Archive for the ‘Patient Bedside Care’ Category

Nursing And The Electronic Invasion

November 15, 2010

I started my medical career as a Care Attendant, then a Licensed Practical Nurse, and finally a Registered Nurse. Over this time I have worked in two different states and seen many changes in the continuing evolution of the nursing profession.

The most recent changes have been primarily within the way we record our care. Over the past few years electronic charting has overtaken more and more aspects of our daily routines, not only do we record each patients vital signs within the electronic record, we record whatever they eat and drink, each use of the ladies and gentleman’s room, and most stressful for nurses, the exact times we medicate. We are given an hour, half our prior and half hour after the scheduled time of a medication to administer it. That doesn’t sound hard to do, but when staffing is short a nurse or a nurse assistant, more is expected to be done by each nurse on the floor. It is not always possible to adhere to this tight timeline, and all the time in the back of your mind you know that each day a printout is generated and sent to each nurse manager showing who was late with their medications, and each floor is sent a monthly record that is hung in the medication room showing each floor within the hospital and the percentage of times medications are administered on time, and when they are late.

We find that our computers on wheels are never more than a fingertip away, and the information that we put within the electronic record is growing with each passing day. It is an electronic strangle hold that has the floor nurse’s attention rather than the patient having the attention.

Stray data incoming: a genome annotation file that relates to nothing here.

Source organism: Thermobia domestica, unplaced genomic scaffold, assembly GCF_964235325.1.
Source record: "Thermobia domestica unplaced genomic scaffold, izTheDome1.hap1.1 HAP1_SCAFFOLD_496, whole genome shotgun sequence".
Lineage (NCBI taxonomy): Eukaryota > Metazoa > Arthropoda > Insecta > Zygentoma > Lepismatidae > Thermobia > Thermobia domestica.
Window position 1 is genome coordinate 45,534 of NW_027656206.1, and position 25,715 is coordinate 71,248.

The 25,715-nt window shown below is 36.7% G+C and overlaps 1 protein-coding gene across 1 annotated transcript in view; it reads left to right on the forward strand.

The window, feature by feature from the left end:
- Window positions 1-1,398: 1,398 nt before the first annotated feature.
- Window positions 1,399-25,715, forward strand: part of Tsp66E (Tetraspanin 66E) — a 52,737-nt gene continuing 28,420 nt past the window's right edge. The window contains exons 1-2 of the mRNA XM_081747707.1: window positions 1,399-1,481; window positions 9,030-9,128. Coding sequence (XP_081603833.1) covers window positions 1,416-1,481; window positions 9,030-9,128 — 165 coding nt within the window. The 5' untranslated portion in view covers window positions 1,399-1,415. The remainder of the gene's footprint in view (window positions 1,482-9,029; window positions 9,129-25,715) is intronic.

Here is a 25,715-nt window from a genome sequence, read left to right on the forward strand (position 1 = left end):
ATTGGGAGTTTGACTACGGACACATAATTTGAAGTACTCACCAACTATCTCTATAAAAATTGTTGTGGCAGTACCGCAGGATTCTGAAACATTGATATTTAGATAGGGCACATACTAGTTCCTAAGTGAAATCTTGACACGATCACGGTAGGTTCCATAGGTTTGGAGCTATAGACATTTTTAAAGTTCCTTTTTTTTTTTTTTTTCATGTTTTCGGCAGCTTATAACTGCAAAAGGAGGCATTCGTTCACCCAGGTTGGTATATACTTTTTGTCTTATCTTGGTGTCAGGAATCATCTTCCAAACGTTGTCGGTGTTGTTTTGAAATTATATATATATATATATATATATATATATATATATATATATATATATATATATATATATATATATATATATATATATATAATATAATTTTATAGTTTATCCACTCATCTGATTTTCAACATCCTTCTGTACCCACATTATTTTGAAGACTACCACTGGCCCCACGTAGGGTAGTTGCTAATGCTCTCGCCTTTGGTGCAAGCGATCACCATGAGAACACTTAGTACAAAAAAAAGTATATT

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Use of PDAs to assess time spent in patient bedside care

May 6, 2009

In the medical center where I currently work, I and a few other staff have undertook a PDA study of time spent at our patient bedside. Our medical center has listened to the complaints of many nurses who feel we have too little time to assess and care for our patients at the bedside. Many have found they spend more time documenting their care, than actually performing it. We have thus undergone a PDA study to assess our time spent. The PDA is used by one person/ day 2 days/wk over the course of 3 months. The PDA is equipped with a program that will randomly alert the nurse approximately 8 times/ shift. At those times, the nurse will choose from various options of what they are doing, either in the patient room, out of the room, discussing care, documenting, searching for equipment, preparing meds, etc. At the end of every month, we then download the information gathered into a pie chart to evaluate how much time we spend assessing our patients (our goal is 70% of the time). If we aren’t reaching that goal, what may be eating up the time we could be spending there? At the end of the study we will then gather the information and plan to change either where we keep equipment that may be hard to find, where we place our computers to document, etc in hopes of minimizing the factors that keep us from having sufficient time to see, assess and evaluate our patients. I feel this is an important example of the ways technology can be used to increase patient care, time spent in assessment and bedside interaction.

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